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Mercedes Plans to Invest $1 Billion in an Electric SUV-Plus-Battery Plant in Alabama

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Mercedes is investing more than $1 billion to upgrade a U.S. plant for assembling batteries and electric SUVs — putting a big bet on the market for larger battery-powered vehicles. 

The German automaker, owned by Daimler, made the announcement Thursday at its Tuscaloosa, Alabama plant, which makes its SUV models GLE, GLS and GLE Coupé.

Along with a nearby battery factory, Mercedes will upgrade factory lines to build its EQ brand electric SUV, the EQ C, starting sometime around 2020. 

The move comes as Mercedes prepares to launch its broader EQ line of EVs, starting with the EQ A midsize hatchback, and now the EQ C. Daimler CEO Dieter Zetsche said earlier this month that Mercedes will offer electric versions of all of its models by 2022, plus a new series of plug-in hybrids, for about 50 new models in all.

All told, Daimler plans to invest $11 billion in EVs over the next five years. 

The company told investors that profit margins may suffer in coming quarters as it ramps up sales of EVs — which come with roughly half the profit margins of its internal combustion engine vehicles — in order to prepare for a world market more focused on reducing vehicle emissions. 

Daimler’s moves are being matched by automakers around the globe, and not just early EV entrants like Nissan and General Motors.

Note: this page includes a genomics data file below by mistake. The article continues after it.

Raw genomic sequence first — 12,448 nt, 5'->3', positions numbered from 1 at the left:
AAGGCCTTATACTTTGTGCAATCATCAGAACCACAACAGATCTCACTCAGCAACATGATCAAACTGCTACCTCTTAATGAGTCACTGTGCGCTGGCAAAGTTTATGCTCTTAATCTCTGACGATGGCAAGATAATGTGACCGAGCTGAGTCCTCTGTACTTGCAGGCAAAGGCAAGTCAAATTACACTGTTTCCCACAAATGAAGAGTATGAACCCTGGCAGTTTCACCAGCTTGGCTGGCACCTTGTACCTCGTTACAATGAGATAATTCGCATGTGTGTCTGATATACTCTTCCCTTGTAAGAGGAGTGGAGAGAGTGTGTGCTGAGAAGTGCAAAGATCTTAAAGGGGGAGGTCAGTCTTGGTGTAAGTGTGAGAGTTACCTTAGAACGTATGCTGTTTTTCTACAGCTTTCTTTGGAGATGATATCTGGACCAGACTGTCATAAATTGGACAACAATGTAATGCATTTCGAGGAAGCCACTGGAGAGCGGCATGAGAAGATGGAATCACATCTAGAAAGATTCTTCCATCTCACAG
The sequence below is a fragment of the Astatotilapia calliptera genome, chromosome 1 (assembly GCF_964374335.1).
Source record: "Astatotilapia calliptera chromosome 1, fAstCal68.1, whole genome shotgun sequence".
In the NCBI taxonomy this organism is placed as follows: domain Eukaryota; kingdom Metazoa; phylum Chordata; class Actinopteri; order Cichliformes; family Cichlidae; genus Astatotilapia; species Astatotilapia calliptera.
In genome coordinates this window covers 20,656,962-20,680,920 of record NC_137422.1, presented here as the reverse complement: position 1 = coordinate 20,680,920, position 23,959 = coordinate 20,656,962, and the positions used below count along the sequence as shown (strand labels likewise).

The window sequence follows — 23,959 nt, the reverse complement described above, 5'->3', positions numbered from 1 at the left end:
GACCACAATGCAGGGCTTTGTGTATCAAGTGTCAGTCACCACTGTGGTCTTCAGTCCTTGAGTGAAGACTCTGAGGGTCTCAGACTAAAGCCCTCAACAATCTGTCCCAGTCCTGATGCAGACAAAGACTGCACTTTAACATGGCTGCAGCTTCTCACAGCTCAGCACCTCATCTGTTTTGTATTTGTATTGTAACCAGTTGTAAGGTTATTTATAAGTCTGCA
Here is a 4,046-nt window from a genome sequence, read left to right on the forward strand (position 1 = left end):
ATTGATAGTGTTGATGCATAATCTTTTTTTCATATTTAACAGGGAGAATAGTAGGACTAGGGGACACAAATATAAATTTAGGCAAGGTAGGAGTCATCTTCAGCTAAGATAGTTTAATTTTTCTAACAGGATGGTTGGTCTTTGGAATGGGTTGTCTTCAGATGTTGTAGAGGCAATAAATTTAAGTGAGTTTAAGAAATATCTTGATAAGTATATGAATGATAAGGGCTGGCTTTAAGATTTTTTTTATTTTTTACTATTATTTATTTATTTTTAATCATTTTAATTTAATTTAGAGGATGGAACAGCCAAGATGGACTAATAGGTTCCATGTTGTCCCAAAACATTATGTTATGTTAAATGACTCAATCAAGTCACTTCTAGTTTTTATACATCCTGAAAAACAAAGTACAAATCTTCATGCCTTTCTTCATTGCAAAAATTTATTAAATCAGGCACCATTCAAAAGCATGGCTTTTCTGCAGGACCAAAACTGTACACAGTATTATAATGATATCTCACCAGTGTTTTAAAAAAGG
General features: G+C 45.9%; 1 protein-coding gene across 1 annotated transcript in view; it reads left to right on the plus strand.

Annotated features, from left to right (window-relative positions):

Volvo announced in July that every new vehicle model released starting in 2019 will be either a hybrid or electric. Audi is scaling up EV production at its Brussels plant. Volkswagen has committed to investing $10 billion over the next five years to bring 25 new EV models to market by 2025. And Ford plans to invest $4.5 billion in electrification by 2020.

Meanwhile, the electric SUV market is mainly defined by Tesla’s Model X — a gull-winged, poorly reviewed vehicle. CEO Elon Musk described it as the “technology bandwagon of everything cool we could imagine all at once.” 

The Model X received Consumer Reports’ second-worst ranking in midsize luxury SUVs, and analysts report that vehicle registrations in the U.S. have been slipping over the past few quarters. Tesla recently dropped the price from $82,500 to $79,500.

Musk took a moment during a May earnings call to address the next SUV concept, the more fleshed-out Model Y. That vehicle, supposedly featuring a “genuine step change” in manufacturing, will “aspirationally” be out in 2019, or more likely in 2020, he said.

Battery prices are one of the most critical determinants in EV pricing, which has turned automakers into battery manufacturers.

Tesla’s Gigafactory in Nevada, as well as its foray into behind-the-meter energy storage through its Powerwall and Powerpack systems, has gotten much of the press attention.

But Mercedes has also launched a U.S. energy storage company making use of its automotive manufacturing capacity — in fact, the battery plant it’s building in Tuscaloosa will be its fifth around the world. 


Be the first to comment - What do you think?  Posted by Editor - September 22, 2017 at 6:35 am

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UK’s Drax to Join Growing List of Battery-Equipped Coal Plants

Drax, the U.K.’s largest power plant, this month applied to build a 200-megawatt battery system as part of a wider move away from coal.

Plans for the battery — which would be the largest in the U.K. and more than double the country’s current level of electrical storage — followed a June proposal to convert two of Drax’s six coal generation units into 3.6 gigawatts of gas-fired capacity.